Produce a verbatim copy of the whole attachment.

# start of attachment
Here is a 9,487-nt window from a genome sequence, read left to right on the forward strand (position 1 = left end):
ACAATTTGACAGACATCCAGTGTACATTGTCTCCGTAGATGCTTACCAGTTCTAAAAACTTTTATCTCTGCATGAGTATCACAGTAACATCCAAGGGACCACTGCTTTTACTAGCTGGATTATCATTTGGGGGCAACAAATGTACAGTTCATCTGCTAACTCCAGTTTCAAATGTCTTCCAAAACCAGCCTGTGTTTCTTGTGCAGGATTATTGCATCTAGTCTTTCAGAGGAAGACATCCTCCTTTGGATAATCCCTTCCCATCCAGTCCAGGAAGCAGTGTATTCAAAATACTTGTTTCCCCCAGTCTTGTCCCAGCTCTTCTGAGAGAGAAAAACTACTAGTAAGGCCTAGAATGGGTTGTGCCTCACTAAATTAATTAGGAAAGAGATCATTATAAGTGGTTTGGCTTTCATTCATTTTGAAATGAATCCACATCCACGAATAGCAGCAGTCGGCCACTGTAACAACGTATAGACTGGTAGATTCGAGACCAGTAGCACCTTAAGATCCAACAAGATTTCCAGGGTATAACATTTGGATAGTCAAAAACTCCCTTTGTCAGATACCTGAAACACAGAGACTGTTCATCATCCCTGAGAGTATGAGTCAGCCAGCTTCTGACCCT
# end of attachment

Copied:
Here is a 9,487-nt window from a genome sequence, read left to right on the forward strand (position 1 = left end):
ACAATTTGACAGACATCCAGTGTACATTGTCTCCGTAGATGCTTACCAGTTCTAAAAACTTTTATCTCTGCATGAGTATCACAGTAACATCCAAGGGACCACTGCTTTTACTAGCTGGATTATCATTTGGGGGCAACAAATGTACAGTTCATCTGCTAACTCCAGTTTCAAATGTCTTCCAAAACCAGCCTGTGTTTCTTGTGCAGGATTATTGCATCTAGTCTTTCAGAGGAAGACATCCTCCTTTGGATAATCCCTTCCCATCCAGTCCAGGAAGCAGTGTATTCAAAATACTTGTTTCCCCCAGTCTTGTCCCAGCTCTTCTGAGAGAGAAAAACTACTAGTAAGGCCTAGAATGGGTTGTGCCTCACTAAATTAATTAGGAAAGAGATCATTATAAGTGGTTTGGCTTTCATTCATTTTGAAATGAATCCACATCCACGAATAGCAGCAGTCGGCCACTGTAACAACGTATAGACTGGTAGATTCGAGACCAGTAGCACCTTAAGATCCAACAAGATTTCCAGGGTATAACATTTGGATAGTCAAAAACTCCCTTTGTCAGATACCTGAAACACAGAGACTGTTCATCATCCCTGAGAGTATGAGTCAGCCAGCTTCTGACCCT